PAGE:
A Thonet for the lady of the house
Gispen supplied the majority of the furniture for Sonneveld House. However, the sketches of the interior from October 1932 show numerous items by the German-Austrian furniture manufacturer Thonet. The majority were replaced in 1933 by Gispen models, but this small desk for Mrs Sonneveld is indeed by Thonet. According to Brinkman & Van der Vlugt’s expense accounts, it was ordered directly from Thonet.
The desk was designed by the architect Bruno Weil, artistic director of the Paris branch of Thonet. It was inspired by the revolutionary tubular steel furniture that Marcel Breuer designed for the company. In the 1930s Weil made numerous designs for Thonet that combined artistry with technological innovation. The small desk is the epitome of simplicity and elegance. The wooden elements seem to float within the metal frame.
The example in the living room is the original desk used by Mrs Sonneveld. It was kept within the family and returned to its original place in 2001. Her yellow upholstered Gispen chair is accompanied by the footstool designed specially for her by Gispen. Why the family did not order a Gispen desk is a mystery. Mr Sonneveld sat only a few metres away at a Gispen desk and the daughters also had desks by Gispen. It is most likely that Mrs Sonneveld had simply set her heart on this beautiful desk.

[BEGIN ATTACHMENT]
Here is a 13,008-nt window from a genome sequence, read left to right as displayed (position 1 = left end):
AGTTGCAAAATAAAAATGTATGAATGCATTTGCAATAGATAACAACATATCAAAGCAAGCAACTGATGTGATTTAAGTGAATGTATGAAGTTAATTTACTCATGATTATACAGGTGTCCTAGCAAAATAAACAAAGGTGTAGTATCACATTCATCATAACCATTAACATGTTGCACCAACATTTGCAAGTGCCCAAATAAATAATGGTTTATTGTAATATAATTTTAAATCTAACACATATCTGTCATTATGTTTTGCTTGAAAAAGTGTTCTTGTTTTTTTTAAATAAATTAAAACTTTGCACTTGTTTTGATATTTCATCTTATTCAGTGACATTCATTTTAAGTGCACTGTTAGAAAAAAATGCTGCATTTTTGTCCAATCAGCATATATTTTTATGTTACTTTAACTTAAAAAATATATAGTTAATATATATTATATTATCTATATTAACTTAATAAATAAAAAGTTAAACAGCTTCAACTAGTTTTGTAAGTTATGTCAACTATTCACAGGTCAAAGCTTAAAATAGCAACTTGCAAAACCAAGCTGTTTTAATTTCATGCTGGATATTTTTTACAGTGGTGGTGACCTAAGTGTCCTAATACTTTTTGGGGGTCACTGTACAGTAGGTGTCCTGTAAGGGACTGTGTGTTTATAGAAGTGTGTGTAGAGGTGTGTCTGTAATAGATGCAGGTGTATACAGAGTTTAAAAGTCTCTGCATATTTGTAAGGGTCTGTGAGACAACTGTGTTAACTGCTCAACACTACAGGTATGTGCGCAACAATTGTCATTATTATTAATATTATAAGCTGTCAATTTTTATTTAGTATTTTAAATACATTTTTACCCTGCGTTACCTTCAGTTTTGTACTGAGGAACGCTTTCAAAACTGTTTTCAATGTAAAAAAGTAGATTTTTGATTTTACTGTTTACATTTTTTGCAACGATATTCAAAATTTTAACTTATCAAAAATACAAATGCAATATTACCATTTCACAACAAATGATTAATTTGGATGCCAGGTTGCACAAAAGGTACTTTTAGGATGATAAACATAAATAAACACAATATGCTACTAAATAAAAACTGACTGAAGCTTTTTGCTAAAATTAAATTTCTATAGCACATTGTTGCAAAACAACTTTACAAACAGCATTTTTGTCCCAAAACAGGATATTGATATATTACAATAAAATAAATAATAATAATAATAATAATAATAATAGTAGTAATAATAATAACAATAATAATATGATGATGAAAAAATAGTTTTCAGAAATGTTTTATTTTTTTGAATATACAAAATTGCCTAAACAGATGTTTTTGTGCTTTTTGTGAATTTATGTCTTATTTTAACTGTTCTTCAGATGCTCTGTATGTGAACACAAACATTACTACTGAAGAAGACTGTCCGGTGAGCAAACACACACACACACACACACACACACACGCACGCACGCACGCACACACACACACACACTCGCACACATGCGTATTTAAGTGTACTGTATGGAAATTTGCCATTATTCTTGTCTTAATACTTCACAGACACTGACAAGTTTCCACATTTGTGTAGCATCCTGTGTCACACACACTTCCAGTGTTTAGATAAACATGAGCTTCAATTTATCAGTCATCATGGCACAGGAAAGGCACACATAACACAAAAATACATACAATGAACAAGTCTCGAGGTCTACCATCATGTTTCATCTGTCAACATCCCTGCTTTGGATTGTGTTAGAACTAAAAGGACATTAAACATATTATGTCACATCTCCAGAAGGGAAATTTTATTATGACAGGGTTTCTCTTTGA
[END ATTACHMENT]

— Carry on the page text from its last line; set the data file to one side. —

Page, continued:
Bruno Weil, Desk no. B91, 1931, collection Het Nieuwe Instituut.
Marcel Breuer at Bauhaus Online. The Bauhaus was a revolutionary art school located in Weimar from 1919 to 1925, in Dessau from 1925 to 1932 and in Berlin from 1932 to 1933.